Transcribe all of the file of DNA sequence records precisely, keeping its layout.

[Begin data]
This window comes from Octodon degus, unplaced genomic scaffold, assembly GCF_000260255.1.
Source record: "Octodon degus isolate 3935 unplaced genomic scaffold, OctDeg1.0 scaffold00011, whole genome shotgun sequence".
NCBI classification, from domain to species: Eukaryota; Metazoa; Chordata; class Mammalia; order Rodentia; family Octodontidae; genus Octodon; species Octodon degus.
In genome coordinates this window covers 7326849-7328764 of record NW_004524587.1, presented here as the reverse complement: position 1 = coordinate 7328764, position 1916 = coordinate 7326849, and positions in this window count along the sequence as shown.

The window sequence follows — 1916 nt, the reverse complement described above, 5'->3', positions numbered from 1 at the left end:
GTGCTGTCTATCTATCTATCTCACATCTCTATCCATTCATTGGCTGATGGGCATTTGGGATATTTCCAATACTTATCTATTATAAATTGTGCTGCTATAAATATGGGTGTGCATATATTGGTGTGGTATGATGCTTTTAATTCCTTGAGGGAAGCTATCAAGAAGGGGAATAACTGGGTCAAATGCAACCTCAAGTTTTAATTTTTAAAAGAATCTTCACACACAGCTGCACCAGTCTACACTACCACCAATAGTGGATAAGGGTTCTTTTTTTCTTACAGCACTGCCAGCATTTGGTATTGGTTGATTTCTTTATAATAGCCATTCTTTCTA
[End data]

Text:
This window comes from Octodon degus, unplaced genomic scaffold, assembly GCF_000260255.1.
Source record: "Octodon degus isolate 3935 unplaced genomic scaffold, OctDeg1.0 scaffold00011, whole genome shotgun sequence".
NCBI classification, from domain to species: Eukaryota; Metazoa; Chordata; class Mammalia; order Rodentia; family Octodontidae; genus Octodon; species Octodon degus.
In genome coordinates this window covers 7326849-7328764 of record NW_004524587.1, presented here as the reverse complement: position 1 = coordinate 7328764, position 1916 = coordinate 7326849, and positions in this window count along the sequence as shown.

The window sequence follows — 1916 nt, the reverse complement described above, 5'->3', positions numbered from 1 at the left end:
GTGCTGTCTATCTATCTATCTCACATCTCTATCCATTCATTGGCTGATGGGCATTTGGGATATTTCCAATACTTATCTATTATAAATTGTGCTGCTATAAATATGGGTGTGCATATATTGGTGTGGTATGATGCTTTTAATTCCTTGAGGGAAGCTATCAAGAAGGGGAATAACTGGGTCAAATGCAACCTCAAGTTTTAATTTTTAAAAGAATCTTCACACACAGCTGCACCAGTCTACACTACCACCAATAGTGGATAAGGGTTCTTTTTTTCTTACAGCACTGCCAGCATTTGGTATTGGTTGATTTCTTTATAATAGCCATTCTTTCTA